Ten years ago, a Boston Globe series put the Catholic abuse and cover up crisis on the front pages of newspapers across the globe.
Now, a decade later, is a good time to re-examine the question that so many people have asked: "how did Catholic officials successfully conceal so many child sex crimes by so many priests, nuns, brothers, and seminarians for so long?
Here's the simplest answer: "because they could."
And why could they? Because of the archaic, arbitrary, predator-friendly statute of limitations that actually and perversely gives criminals and their supporters the incentive to destroy evidence, intimidate victims, discredit whistleblowers, threaten witnesses, fabricate alibis and run from law enforcement.
The sad thing is, church authorities were often told of these crimes because victims and their families expected better. They had gone first to police and lawyers, but were told “the statute of limitations has run out, there’s nothing we can do.” In a last ditch attempt for healing and justice they turn to the church, but again find only empty promises and more betrayal.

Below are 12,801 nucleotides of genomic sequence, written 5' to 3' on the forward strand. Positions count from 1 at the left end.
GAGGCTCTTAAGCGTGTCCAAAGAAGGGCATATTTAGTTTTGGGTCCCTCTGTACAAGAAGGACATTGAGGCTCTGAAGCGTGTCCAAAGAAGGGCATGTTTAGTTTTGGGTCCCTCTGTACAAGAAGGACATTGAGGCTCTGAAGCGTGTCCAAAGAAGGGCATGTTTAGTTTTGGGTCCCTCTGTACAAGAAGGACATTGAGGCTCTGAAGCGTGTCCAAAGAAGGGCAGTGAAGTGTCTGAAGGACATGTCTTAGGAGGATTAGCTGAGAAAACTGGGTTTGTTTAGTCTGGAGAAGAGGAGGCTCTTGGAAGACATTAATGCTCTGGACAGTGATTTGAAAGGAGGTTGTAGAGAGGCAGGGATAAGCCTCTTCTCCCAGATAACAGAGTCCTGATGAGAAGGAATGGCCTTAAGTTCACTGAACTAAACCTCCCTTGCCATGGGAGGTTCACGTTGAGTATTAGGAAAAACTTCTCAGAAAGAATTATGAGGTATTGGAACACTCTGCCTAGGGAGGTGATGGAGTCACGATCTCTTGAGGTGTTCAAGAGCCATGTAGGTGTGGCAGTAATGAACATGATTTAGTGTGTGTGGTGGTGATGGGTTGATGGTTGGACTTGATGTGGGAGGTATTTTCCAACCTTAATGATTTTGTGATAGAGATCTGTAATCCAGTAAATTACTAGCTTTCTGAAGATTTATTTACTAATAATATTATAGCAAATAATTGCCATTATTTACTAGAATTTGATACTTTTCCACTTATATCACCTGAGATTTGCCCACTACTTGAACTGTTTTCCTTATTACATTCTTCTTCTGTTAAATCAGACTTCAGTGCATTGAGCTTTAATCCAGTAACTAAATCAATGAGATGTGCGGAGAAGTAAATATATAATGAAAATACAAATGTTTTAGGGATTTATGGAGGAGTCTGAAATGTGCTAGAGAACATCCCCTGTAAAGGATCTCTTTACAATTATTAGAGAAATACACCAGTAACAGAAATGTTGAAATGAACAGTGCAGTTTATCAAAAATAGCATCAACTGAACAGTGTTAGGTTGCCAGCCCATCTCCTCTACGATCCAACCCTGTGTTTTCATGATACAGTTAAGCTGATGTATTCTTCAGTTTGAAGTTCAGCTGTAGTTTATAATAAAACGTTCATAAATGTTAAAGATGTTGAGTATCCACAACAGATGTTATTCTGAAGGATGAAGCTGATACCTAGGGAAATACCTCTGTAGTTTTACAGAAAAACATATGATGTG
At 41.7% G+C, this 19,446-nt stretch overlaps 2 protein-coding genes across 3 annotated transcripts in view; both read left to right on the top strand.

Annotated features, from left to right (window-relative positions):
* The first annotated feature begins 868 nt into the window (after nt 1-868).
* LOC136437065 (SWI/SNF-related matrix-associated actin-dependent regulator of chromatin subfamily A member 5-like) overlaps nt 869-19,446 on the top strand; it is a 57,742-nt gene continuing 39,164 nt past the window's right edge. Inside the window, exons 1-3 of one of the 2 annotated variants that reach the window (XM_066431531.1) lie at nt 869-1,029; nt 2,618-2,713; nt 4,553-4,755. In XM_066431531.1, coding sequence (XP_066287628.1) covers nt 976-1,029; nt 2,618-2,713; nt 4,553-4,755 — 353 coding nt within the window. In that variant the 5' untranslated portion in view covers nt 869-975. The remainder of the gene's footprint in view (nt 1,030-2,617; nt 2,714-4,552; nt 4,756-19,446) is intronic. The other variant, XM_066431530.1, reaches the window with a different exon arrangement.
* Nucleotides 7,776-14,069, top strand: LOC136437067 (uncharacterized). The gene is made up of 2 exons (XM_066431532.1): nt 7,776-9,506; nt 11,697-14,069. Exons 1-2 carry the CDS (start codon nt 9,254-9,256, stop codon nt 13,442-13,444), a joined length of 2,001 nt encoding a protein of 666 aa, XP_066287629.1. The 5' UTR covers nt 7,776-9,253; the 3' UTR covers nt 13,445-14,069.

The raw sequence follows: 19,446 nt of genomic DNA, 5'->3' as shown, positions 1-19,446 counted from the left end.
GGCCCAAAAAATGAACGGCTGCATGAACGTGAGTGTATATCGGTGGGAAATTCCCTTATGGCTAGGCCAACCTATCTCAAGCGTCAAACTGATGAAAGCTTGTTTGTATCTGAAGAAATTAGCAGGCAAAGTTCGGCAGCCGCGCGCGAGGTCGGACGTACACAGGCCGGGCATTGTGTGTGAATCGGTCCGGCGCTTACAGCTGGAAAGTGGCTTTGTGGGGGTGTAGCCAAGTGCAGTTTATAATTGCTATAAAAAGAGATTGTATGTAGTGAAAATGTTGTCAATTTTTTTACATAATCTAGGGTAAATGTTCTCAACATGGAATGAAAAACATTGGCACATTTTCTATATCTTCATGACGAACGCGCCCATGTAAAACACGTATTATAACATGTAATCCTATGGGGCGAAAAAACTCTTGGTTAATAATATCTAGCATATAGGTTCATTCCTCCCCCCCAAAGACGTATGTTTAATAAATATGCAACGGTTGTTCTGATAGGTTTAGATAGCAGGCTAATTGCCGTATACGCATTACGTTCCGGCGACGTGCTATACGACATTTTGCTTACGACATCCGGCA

So is there is a better way - other than to repeal and reform these dangerous deadlines - to "celebrate" the ten year anniversary of the ground-breaking work by victims, advocates, police, prosecutors and journalists, and to bring this on-going crisis to widespread public attention?